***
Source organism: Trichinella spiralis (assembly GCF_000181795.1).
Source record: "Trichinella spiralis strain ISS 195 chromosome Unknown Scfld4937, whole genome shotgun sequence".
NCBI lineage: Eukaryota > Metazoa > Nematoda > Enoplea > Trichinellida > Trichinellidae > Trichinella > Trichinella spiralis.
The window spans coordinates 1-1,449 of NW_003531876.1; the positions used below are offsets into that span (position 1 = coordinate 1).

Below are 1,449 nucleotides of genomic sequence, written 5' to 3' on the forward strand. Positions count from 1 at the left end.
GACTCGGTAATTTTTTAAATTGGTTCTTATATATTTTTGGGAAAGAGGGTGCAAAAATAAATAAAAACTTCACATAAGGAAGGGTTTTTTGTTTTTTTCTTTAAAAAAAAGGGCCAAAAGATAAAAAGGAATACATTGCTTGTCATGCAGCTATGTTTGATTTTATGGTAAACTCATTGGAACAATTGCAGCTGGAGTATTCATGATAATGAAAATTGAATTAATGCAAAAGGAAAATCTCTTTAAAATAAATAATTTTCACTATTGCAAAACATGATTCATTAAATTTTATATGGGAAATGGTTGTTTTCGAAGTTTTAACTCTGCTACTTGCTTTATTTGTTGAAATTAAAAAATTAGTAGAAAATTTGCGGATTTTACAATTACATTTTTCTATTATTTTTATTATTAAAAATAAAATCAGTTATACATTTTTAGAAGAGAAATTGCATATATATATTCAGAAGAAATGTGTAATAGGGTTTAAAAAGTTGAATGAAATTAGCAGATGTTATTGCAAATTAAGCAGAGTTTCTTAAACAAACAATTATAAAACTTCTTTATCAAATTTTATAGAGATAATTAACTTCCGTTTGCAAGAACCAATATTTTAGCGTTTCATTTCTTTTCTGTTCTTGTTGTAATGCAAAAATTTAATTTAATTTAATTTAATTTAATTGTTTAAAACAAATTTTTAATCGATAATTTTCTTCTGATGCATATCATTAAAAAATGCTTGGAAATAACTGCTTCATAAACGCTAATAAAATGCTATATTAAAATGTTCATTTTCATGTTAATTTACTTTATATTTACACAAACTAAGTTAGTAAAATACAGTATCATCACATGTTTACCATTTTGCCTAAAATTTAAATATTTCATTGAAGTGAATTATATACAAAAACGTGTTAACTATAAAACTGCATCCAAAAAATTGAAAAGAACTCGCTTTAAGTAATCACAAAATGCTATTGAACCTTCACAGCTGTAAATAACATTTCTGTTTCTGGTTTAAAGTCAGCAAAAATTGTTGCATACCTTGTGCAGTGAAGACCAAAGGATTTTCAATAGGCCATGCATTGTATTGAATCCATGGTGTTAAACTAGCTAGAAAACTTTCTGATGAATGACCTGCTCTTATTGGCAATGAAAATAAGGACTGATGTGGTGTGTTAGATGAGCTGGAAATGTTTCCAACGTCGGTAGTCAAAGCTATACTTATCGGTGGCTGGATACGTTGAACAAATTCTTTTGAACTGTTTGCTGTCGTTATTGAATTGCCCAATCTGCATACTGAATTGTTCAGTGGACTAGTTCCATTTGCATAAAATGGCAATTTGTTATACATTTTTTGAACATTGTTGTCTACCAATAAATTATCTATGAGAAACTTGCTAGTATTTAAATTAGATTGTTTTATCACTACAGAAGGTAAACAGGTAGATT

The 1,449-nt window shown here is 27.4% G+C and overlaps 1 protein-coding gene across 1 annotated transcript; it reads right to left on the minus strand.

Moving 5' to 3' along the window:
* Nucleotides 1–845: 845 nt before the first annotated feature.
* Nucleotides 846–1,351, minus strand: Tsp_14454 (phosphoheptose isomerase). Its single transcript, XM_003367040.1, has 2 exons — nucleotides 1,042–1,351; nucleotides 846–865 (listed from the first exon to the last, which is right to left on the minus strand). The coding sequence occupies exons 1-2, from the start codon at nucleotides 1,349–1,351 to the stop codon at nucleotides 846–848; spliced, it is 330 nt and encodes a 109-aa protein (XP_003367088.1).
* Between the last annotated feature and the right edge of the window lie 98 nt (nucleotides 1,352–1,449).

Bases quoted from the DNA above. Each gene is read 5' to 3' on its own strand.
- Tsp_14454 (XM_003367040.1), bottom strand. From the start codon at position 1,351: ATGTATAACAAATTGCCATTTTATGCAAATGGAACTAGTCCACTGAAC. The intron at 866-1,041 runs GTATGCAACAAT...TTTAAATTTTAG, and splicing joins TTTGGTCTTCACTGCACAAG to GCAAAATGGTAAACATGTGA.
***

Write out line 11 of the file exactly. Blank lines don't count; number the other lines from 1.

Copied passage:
* Between the last annotated feature and the right edge of the window lie 98 nt (nucleotides 1,352–1,449).